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angels beauty beneath bird blessing blood blow break breath cloud comes dark dead dear death dream earth eyes face fair faith fall Father fear feel feet fire flowers freedom give God's gold grave gray green hand hath head hear heard heart heaven hills holy hope human Indian land leaves light lines lips living look Lord meet morning mountain never night NOTE o'er once pain passed peace poor pray prayer Quaker rest rise river round seemed shadow shame shore side silent sing slave smile song soul sound spirit stand strong summer sweet tears thee thine things thou thought trees truth turn voice wait walked wall watch waters waves wild wind woods wrong young
Seite 286 - The sun that brief December day Rose cheerless over hills of gray, And, darkly circled, gave at noon A sadder light than waning moon. Slow tracing down the thickening sky Its mute and ominous prophecy, A portent seeming less than threat, It sank from sight before it set. A chill no coat, however stout, Of homespun stuff could quite shut out, A hard, dull bitterness of cold, That checked, mid-vein, the circling race Of life-blood in the sharpened face, The coming of the snow-storm told.
Seite 226 - Said old Floyd Ireson, for his hard heart, Tarred and feathered and carried in a cart By the women of Marblehead ! Then the wife of the skipper lost at sea Said, " Grod has touched him ! why should we ? " Said an old wife mourning her only son, " Cut the rogue's tether and let him run!
Seite 383 - TOUSSAINT, the most unhappy Man of Men ! Whether the whistling Rustic tend his plough Within thy hearing, or thy head be now Pillowed in some deep dungeon's earless den ; — O miserable Chieftain ! where and when Wilt thou find patience ? Yet die not ; do thou Wear rather in thy bonds a cheerful brow : Though fallen Thyself, never to rise again, Live, and take comfort. Thou hast left behind Powers that will work for thee ; air, earth, and skies ; There's not a breathing of the common wind That will...
Seite 270 - Fair as a garden of the Lord To the eyes of the famished rebel horde, On that pleasant morn of the early fall, When Lee marched over the mountain wall; Over the mountains, winding down, Horse and foot into Frederick town. Forty flags with their silver stars, Forty flags with their crimson bars, Flapped in the morning wind; the sun Of noon looked down and saw not one.
Seite 204 - Beneath her torn hat glowed the wealth Of simple beauty and rustic health. Singing, she wrought, and her merry glee The mock-bird echoed from his tree. But when she glanced to the far-off town, White from its hill-slope looking down, The sweet song died, and a vague unrest And a nameless longing filled her breast, — A wish, that she hardly dared to own, For something better than she had known. The Judge rode slowly down the lane, Smoothing his horse's chestnut mane.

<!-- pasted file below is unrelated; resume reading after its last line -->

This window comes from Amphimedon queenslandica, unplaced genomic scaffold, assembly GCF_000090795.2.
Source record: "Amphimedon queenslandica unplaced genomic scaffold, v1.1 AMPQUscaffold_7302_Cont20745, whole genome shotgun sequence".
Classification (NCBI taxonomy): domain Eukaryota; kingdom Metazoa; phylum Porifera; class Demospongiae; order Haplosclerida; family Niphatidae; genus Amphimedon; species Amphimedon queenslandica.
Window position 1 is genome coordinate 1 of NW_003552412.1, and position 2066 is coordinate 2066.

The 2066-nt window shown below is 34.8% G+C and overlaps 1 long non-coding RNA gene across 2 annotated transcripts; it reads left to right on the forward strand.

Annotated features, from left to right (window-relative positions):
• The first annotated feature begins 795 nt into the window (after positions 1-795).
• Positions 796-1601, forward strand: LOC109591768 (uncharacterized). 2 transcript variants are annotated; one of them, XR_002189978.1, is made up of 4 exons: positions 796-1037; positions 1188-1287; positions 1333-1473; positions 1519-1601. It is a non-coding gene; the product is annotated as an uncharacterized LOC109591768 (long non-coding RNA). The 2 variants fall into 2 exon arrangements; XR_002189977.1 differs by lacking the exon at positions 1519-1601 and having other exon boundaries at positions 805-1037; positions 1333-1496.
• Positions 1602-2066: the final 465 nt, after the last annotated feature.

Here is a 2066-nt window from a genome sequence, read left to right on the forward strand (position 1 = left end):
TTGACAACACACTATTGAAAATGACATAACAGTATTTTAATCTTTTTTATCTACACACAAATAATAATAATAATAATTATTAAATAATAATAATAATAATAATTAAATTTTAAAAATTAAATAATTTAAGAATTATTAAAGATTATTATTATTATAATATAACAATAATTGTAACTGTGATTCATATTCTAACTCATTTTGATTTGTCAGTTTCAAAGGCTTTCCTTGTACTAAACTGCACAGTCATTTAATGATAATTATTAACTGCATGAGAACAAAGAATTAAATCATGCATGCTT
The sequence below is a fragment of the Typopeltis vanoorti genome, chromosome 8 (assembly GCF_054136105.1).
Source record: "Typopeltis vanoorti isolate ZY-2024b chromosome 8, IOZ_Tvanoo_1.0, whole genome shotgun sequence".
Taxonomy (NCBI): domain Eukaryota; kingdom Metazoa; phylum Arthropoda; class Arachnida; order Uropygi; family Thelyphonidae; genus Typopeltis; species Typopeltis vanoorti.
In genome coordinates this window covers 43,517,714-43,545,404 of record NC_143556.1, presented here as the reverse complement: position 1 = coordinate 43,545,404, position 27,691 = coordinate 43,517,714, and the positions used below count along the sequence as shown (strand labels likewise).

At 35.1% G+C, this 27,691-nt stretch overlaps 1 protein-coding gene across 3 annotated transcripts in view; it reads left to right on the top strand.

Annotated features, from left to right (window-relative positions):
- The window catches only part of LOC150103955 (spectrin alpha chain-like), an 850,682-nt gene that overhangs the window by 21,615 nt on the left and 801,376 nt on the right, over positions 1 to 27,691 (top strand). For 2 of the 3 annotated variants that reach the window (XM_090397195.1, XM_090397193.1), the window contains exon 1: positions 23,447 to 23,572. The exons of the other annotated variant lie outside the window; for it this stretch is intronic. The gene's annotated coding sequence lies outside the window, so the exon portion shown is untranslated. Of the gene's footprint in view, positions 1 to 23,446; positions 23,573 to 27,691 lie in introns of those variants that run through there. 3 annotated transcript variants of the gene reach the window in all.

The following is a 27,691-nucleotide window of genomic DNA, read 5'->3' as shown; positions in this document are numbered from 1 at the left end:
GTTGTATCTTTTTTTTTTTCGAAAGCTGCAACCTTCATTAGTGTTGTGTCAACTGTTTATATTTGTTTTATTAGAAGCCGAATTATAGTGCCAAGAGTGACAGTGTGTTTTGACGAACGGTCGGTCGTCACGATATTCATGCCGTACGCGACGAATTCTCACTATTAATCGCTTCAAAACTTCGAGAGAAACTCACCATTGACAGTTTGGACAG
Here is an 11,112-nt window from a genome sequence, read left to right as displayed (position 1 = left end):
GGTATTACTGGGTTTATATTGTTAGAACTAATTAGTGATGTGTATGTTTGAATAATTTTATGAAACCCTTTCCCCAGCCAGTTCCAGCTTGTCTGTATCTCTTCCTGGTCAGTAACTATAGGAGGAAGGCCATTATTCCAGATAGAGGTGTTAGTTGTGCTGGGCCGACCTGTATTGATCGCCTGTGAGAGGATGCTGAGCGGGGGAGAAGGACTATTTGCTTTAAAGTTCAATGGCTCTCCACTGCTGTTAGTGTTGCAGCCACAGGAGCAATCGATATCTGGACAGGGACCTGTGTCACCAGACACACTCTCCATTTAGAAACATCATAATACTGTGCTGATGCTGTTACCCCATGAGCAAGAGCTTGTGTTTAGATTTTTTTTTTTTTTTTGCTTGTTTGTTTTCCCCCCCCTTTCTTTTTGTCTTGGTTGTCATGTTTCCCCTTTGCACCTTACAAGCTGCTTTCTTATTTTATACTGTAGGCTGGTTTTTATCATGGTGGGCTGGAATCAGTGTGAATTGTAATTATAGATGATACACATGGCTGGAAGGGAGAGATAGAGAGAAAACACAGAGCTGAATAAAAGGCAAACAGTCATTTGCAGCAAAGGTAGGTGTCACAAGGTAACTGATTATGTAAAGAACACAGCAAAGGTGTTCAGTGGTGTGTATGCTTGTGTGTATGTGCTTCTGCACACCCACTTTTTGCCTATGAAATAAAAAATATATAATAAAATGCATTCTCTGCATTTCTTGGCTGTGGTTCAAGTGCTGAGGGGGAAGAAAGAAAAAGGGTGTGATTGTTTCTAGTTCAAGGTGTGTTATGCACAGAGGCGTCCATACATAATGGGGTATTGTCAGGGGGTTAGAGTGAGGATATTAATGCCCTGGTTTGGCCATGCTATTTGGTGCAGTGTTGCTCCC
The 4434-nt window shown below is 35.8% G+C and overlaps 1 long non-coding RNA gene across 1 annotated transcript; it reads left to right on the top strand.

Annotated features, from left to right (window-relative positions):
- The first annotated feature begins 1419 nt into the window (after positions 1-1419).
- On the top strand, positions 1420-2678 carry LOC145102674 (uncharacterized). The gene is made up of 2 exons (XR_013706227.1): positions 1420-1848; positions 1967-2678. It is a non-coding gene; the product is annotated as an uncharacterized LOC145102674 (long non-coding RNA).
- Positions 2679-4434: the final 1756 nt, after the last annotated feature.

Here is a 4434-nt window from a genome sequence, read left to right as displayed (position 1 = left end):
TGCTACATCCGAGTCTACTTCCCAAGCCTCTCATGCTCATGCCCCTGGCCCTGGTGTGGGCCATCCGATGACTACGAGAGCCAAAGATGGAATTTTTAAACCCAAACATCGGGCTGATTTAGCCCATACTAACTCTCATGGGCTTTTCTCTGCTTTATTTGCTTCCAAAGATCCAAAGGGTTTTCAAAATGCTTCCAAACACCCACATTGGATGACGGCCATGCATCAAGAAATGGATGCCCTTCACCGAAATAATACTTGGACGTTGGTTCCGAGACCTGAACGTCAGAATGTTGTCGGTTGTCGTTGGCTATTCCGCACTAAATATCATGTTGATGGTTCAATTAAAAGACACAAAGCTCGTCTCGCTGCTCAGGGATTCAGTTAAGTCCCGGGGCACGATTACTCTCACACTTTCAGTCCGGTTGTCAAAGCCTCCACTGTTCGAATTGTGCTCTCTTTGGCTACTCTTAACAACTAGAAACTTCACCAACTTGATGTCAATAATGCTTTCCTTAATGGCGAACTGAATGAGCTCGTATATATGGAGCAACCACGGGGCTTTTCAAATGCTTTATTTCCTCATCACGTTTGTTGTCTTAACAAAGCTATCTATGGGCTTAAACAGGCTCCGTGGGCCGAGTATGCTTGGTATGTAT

Seite 196 - ... BOY BLESSINGS on thee, little man, Barefoot boy, with cheek of tan! With thy turned-up pantaloons, And thy merry whistled tunes; With thy red lip, redder still Kissed by strawberries on the hill ; With the sunshine on thy face, Through thy torn brim's jaunty grace; From my heart I give thee joy, — I was once a barefoot boy ! Prince thou art, — the grown-up man Only is republican.
Seite 206 - She wedded a man unlearned and poor, And many children played round her door. But care and sorrow, and childbirth pain, Left their traces on heart and brain.
Seite 146 - So fallen ! so lost ! the light withdrawn Which once he wore ! The glory from his gray hairs gone Forevermore ! Revile him not — the Tempter hath A snare for all ; And pitying tears, not scorn and wrath, Befit his fall ! Oh ! dumb be passion's stormy rage, When he who might Have lighted up and led his age, Falls back in night. Scorn ! would the angels laugh, to mark A bright soul driven, Fiend-goaded, down the endless dark, From hope and heaven...
Seite 226 - Here is the place; right over the hill Runs the path I took; You can see the gap in the old wall still, And the stepping-stones in the shallow brook. There is the house, with the gate redbarred, And the poplars tall; And the barn's brown length, and the cattleyard. And the white horns tossing above the wall.
Seite 287 - Or garden-wall, or belt of wood; A smooth white mound the brush-pile showed, A fenceless drift what once was road; The bridle-post an old man sat *° With loose-flung coat and high cocked hat; The well-curb had a Chinese roof; And even the long sweep, high aloof, In its slant splendor, seemed to tell Of Pisa's leaning miracle. A prompt, decisive man, no breath Our father wasted: "Boys, a path!